Tag Archives: rome

Gli uomini matti

If you’re not already watching Mad Men on AMC, you’re an idiot.  Season 3 is amazing so far – each week’s episode better than the last. Oh, and if you are watching but aren’t caught up, stop reading – a couple of spoilers coming.

First things first. When Betty walked into the bakery last week for coffee with Henry, I gasped aloud.  Seriously – look at that dress.  It is gorgeous.  And those sunglasses? Perfection.  But really, look at the entire shot below: the old-fashioned gingham curtains on the door playing against modern print of her frock, the silhouette of Betty’s hand through her lacy glove,  the gumballs echoing the colors in her dress, the ghostly apparition of the wedding cake in the window, the sunlight suffusing the whole scene with a glow and keeping your eyes focused like a laser beam on Betty. The composition of this shot is masterful – like pretty much every scene, a key part of the genius of this show.

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Of course, things only got better this week, when Betty decides at the last minute to join Don on his two-day business trip to Rome.  And she reinvents herself, if only for these few days…  When she showed up on screen with this new hair-do (after calling the front desk at the Hilton and, in perfect Italian, requesting a hairdressing appointment), I believe my exact words were “OH MY FUCKING GOD!”

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Betty was delightful in Rome – confident, flirty, carefree.  When she and Don returned home to the ‘burbs, she almost immediately lapsed back into her frosty and distant self.  It made me a little weepy – because I totally understand that feeling after a trip abroad.  Traveling to a foreign country is like stepping into another life – everything is new and exciting and different…  Coming back home can be bittersweet – and in Betty’s case, mostly bitter, as she returns to her dreary suburban life, expected to be a devoted wife and doting mother, an existence she clearly finds unfulfilling and stultifying – though I suspect she’s not sure why…  Paging Betty Friedan!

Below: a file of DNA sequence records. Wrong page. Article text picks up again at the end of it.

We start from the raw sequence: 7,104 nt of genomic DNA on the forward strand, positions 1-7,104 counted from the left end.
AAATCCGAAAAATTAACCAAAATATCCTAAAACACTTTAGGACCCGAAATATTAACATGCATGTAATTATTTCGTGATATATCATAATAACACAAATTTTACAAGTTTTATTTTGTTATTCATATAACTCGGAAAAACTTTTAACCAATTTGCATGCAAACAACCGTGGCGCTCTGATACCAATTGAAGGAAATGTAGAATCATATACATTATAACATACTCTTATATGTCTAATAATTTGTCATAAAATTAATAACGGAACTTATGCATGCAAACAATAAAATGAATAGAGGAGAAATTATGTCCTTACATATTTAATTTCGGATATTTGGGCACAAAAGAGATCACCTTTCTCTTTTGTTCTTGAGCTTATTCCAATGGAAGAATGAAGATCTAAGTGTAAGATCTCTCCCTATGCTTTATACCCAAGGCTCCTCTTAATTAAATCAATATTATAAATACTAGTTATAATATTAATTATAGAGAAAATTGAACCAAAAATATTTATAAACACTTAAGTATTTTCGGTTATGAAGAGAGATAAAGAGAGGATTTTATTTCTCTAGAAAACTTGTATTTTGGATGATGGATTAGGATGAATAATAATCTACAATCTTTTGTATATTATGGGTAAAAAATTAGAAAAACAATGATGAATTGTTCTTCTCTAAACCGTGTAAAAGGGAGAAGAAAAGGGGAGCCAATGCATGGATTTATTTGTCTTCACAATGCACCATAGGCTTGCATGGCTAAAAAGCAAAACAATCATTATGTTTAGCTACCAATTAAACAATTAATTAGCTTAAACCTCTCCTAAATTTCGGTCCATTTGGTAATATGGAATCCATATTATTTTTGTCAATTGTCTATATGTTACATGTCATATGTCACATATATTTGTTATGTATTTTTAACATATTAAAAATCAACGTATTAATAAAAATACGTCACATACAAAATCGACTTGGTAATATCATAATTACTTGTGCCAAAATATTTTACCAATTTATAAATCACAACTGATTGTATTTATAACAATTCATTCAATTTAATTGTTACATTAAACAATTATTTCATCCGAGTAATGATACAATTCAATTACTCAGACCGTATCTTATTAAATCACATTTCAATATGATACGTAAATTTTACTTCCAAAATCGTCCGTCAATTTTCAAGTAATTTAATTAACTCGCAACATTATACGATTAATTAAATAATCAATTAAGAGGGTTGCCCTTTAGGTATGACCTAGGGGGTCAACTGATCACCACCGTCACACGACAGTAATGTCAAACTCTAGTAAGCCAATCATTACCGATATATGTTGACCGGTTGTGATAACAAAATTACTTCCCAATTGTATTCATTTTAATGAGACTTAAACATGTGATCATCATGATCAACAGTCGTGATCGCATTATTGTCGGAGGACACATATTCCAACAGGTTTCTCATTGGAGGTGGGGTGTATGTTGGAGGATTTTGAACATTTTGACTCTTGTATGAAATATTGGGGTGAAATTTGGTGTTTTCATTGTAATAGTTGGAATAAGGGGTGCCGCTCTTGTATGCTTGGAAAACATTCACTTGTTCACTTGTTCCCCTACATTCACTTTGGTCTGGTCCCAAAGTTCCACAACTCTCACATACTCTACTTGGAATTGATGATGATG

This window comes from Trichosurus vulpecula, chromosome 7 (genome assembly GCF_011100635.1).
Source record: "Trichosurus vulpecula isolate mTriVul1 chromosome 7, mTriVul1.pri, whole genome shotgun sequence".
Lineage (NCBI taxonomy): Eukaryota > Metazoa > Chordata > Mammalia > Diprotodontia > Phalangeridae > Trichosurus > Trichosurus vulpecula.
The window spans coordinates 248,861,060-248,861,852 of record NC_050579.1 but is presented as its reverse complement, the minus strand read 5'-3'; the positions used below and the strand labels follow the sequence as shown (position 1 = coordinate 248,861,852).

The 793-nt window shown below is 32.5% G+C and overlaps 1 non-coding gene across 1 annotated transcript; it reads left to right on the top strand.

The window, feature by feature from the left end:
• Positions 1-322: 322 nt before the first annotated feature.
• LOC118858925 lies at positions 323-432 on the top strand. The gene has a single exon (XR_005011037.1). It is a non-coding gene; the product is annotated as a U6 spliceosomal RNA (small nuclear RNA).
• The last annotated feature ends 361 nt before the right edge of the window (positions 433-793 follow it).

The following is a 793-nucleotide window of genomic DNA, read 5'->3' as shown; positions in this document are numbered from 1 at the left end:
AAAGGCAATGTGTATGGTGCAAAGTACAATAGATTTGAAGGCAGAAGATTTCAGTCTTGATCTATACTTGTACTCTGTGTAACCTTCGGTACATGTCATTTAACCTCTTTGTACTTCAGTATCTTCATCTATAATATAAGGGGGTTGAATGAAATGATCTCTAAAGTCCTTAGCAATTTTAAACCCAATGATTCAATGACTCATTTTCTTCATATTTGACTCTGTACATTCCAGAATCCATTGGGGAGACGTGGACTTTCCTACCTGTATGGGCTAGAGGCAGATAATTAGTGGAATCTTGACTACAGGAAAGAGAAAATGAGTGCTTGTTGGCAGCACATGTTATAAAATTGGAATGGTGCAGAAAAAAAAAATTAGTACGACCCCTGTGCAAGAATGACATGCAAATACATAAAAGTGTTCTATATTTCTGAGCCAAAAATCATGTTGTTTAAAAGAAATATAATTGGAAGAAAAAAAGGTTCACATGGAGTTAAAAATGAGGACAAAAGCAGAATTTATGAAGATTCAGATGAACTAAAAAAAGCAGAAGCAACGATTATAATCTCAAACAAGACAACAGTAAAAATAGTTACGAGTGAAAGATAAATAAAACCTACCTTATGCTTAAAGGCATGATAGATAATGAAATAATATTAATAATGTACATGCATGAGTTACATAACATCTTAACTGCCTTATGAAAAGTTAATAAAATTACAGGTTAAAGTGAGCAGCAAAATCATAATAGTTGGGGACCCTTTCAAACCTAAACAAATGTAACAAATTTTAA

Whenever I read online recaps of an episode of Mad Men, many people seem to really dislike Betty’s character. They complain that she’s cruel, self-centered and uncaring – and she has certainly exhibited all of those characteristics.  She is no dummy – yet she is expected to be satisfied with the quotidian life of Tarrytown, picking up dry-cleaning in her station wagon, looking after the kids and keeping dinner warm for her philandering husband. I think she envisioned a life for herself much different than the one she is leading…  And the trip to Rome was a rather stinging reminder of that.

Anyway, I love Betty – I suppose because I see a lot of myself in her… especially some of the less attractive parts of her character.  Though in my case, I’m sort of the opposite – I’d love to be able to stay home, join the Junior League, take riding lessons, have lunch, pick up the dry-cleaning, cook elaborate dinners…  But no kids, please – they’re so selfish…  What with the crying, the demanding to be fed and have their diapers changed – what about my needs? But I digress…

Oh, and as long as I’m singing the praises of the show, can I just reach a bit further back to mention this?

Watching this scene as a gay man, it was a flashback to my own first kiss with another man – and I’m guessing for many other gays of a (ahem) certain age.  For me, the experience really was a case of the veil being lifted from my  eyes, all in a split second. Hindsight immediately became twenty-twenty…  All the things that made me feel “different” from the time I was little boy suddenly made sense.  And just the physical sensation of touching a boy instead of a girl – so different, so right, so magical…  Anyway, I don’t want to get too graphic (my family reads this blog – I’m sure they’re already grossed out) – but this was an amazing scene.